Understanding the Effectiveness of Collaborative Activity in Online Professional Development with Innovative Educators through Intersubjectivity

Understanding the Effectiveness of Collaborative Activity in Online Professional Development with Innovative Educators through Intersubjectivity

Diane Hui (The University of Hong Kong, Hong Kong) and Donna L. Russell (University of Missouri-Kansas City, USA)
DOI: 10.4018/978-1-60566-150-6.ch020
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Effectiveness of professional development is affected by the quality of social interaction. This study examines how online collaborative dialogues might influence teachers’ decisions in their classrooms —sometimes hurting when not appropriated well. This study extends principal sociocultural approaches to cognitive concepts of intersubjectivity and activity through illustrations of empirical data. Part of a larger innovative professional development involving four classroom locations across Missouri, synchronous chatroom dialogues comprising teachers and researchers, and pre- and post-unit interviews underwent qualitative discourse and focused microanalyses. We argue that teachers purposefully used their dynamic intersubjective spaces and strategies in the management of meaning-making negotiations within an online interactive environment. The findings reveal two novel variable forms of intersubjectivity: (a) temporary suspension, and (b) resistance and disagreement. These findings provide useful implications for advanced applications and developments with information communication technology in innovations for enhanced learning and teaching as they relate to the evaluation of teacher effectiveness in implementing collaborative online problem-based activities.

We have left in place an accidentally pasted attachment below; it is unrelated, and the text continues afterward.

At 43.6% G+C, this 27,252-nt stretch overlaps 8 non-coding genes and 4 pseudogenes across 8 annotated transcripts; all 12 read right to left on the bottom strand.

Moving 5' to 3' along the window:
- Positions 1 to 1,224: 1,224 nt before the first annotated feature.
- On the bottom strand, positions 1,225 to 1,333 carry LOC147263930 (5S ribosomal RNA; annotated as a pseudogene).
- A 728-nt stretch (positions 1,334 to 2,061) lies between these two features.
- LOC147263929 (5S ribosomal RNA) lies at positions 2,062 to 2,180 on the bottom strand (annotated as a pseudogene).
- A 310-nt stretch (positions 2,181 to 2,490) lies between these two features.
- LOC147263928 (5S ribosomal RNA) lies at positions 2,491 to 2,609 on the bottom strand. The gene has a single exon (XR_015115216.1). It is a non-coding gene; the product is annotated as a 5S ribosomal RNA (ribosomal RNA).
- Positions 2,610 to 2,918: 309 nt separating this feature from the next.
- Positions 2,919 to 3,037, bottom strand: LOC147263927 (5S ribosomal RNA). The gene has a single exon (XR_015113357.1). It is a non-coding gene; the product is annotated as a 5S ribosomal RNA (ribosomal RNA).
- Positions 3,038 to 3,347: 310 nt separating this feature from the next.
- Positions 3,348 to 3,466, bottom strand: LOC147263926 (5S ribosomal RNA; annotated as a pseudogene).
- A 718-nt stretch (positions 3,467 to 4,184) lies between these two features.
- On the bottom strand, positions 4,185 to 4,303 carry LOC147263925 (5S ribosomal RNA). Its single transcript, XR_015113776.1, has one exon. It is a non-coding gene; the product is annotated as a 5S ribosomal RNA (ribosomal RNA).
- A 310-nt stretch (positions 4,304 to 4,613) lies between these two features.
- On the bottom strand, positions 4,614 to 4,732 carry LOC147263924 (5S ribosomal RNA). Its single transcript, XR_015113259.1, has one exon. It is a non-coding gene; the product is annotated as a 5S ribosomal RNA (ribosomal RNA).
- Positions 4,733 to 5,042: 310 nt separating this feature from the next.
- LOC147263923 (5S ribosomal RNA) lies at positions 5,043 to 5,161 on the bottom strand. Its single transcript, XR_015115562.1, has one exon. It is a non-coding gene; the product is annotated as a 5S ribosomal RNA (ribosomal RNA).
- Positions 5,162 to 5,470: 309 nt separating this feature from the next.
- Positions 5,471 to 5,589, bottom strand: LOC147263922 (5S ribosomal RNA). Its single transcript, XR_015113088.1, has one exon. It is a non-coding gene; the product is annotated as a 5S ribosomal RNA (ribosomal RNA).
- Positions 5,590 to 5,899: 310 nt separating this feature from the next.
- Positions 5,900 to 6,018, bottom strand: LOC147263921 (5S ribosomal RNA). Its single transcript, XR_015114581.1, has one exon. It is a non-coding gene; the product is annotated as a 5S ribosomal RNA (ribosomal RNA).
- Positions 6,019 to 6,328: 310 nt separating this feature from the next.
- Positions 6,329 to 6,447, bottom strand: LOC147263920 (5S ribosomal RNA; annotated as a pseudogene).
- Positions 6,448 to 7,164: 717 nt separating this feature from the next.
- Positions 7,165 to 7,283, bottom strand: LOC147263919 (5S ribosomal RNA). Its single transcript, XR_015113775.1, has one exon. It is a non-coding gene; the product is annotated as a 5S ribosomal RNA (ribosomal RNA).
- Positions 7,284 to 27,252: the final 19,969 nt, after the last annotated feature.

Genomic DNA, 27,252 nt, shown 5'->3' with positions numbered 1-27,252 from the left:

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Introduction, Literature Review, And Significance Of The Study

Reform advocates in education have increasing interests and hopes for incorporating information communication technology in reforming both instructional and teacher education. These interests and hopes are important and significant. However, the outcomes of their implementation varied in the field. While some implementing groups sustained their learning, other groups did not. Drawing on the cognitive and sociocultural concepts of intersubjectivity and activity, this study examines the specific ways in which teacher understanding and learning were developed (or not) in online collaborative dialogues and the extent to which these collaborative dialogues might impact on teachers’ decision-making when implementing innovative constructivist-based professional development, between four teachers and two researchers involving four classroom locations across Missouri, USA.